A woman serves as a part-time teahouse staffer in Zhoushan, Zhejiang province. [Photo by Lyu Jia and others/For China Daily]
Such growth is coming from online labels such as Freelancer.com, the world's largest freelancing platform. It has attracted more than 20 million employers and freelancers from across the world.
Similarly, Upwork, which is quite popular in Europe and the US, boasts a user base comprising more than 12 million freelancers and more than 5 million enterprises. Using the platform, freelancers earned over $1.1 billion last year.
99Designs, which is different from the above two in that it focuses only on graphic design, has attracted over 250,000 designers from 192 countries who are willing to work as freelancers.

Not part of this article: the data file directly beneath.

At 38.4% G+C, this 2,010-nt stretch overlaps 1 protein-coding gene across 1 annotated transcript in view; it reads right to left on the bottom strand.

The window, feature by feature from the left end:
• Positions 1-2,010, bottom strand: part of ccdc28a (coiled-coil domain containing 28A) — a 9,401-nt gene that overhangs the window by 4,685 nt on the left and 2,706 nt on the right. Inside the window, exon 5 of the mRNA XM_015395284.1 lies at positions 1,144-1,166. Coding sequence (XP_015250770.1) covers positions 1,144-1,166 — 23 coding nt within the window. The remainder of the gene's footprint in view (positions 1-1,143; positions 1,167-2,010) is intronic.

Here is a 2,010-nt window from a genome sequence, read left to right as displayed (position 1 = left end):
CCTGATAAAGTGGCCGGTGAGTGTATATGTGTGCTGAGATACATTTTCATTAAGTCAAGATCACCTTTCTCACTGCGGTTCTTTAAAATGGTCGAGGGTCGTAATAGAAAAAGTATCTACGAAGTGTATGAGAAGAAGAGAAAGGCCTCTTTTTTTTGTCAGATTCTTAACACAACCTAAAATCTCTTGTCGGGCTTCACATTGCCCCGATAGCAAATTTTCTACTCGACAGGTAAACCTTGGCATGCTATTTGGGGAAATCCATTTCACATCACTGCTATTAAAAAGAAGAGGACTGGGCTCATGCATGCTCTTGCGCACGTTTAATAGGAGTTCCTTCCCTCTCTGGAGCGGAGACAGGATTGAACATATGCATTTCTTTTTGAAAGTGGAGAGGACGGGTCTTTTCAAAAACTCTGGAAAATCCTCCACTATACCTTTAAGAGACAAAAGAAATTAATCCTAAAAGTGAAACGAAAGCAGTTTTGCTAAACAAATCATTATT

"The growth in innovation-driven, flexible access to key skills is behind the global rise of freelancing," said Andrew Burke, chairman of tne Center for Research on Self-Employment, a London-based think tank devoted to research into freelancing.
In China, the younger generation tend to work as freelancers. According to PayPal, a majority 56 percent of freelancers work in cross-border trade, and are aged between 25 and 34. A LinkedIn survey released at the end of 2015 showed that nearly 70 percent of freelancers in China were under the age of 30.